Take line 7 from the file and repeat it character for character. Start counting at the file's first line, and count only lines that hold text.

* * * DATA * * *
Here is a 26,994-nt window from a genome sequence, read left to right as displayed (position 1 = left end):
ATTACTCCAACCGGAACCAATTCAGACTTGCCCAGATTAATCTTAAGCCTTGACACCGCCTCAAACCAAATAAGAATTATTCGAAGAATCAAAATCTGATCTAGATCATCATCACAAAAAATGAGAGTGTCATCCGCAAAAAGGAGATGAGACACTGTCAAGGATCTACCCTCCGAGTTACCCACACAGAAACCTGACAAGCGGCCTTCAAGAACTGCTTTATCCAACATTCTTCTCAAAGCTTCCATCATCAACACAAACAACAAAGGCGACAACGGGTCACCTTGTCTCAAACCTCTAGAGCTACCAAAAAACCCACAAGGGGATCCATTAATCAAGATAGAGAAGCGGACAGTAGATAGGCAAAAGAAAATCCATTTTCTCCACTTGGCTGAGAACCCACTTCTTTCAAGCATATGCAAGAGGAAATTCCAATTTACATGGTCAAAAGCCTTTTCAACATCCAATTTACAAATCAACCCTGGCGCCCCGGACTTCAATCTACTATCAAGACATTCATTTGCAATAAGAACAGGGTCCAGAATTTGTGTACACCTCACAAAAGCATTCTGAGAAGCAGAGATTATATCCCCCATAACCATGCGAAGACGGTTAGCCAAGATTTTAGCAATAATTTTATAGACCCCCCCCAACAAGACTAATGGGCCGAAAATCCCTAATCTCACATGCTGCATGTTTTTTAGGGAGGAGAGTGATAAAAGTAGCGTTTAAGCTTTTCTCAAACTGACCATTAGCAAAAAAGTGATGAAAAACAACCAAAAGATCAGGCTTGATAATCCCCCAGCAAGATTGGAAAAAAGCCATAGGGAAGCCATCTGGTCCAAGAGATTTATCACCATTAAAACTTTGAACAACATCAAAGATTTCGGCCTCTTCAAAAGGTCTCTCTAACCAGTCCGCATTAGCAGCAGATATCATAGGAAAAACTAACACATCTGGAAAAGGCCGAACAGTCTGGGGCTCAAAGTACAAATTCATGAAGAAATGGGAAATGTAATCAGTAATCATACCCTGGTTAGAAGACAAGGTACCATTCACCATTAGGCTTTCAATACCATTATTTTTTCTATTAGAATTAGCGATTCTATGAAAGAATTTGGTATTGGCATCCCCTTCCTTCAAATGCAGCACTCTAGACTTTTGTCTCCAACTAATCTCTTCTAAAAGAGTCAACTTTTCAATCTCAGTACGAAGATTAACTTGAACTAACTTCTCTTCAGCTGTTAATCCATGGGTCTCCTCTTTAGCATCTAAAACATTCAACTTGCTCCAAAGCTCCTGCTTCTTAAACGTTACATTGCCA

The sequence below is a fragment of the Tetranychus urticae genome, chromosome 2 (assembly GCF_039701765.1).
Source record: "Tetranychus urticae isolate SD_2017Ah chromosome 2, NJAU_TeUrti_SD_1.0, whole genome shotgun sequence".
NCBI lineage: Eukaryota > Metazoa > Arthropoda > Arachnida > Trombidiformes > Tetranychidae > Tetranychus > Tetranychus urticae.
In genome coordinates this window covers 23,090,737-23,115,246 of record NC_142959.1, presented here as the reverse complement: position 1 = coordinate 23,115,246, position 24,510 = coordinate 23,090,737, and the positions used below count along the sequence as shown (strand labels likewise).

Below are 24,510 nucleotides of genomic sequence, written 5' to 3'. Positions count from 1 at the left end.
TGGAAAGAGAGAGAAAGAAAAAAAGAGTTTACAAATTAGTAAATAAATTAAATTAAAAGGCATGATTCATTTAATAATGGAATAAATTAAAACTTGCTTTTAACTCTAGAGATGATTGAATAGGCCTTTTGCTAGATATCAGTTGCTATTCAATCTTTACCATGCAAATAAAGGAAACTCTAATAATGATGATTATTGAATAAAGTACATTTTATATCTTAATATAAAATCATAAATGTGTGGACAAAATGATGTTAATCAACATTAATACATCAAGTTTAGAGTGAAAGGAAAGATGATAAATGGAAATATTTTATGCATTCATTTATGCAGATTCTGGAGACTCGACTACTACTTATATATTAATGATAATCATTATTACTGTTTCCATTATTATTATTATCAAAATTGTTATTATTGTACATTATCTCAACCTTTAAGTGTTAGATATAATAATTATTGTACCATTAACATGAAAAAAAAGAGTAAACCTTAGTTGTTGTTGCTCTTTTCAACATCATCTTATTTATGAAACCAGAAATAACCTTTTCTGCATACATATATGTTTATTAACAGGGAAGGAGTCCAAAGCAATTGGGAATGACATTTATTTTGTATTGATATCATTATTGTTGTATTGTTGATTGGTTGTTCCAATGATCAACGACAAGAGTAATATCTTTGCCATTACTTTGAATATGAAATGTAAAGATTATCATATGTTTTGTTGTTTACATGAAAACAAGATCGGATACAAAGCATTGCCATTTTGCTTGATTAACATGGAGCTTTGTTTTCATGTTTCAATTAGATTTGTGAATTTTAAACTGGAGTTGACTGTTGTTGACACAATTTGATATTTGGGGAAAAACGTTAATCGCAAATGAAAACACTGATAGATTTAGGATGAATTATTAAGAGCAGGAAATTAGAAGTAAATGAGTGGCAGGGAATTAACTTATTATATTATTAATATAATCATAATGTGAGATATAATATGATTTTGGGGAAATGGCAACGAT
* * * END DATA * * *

Below are 24,510 nucleotides of genomic sequence, written 5' to 3'. Positions count from 1 at the left end.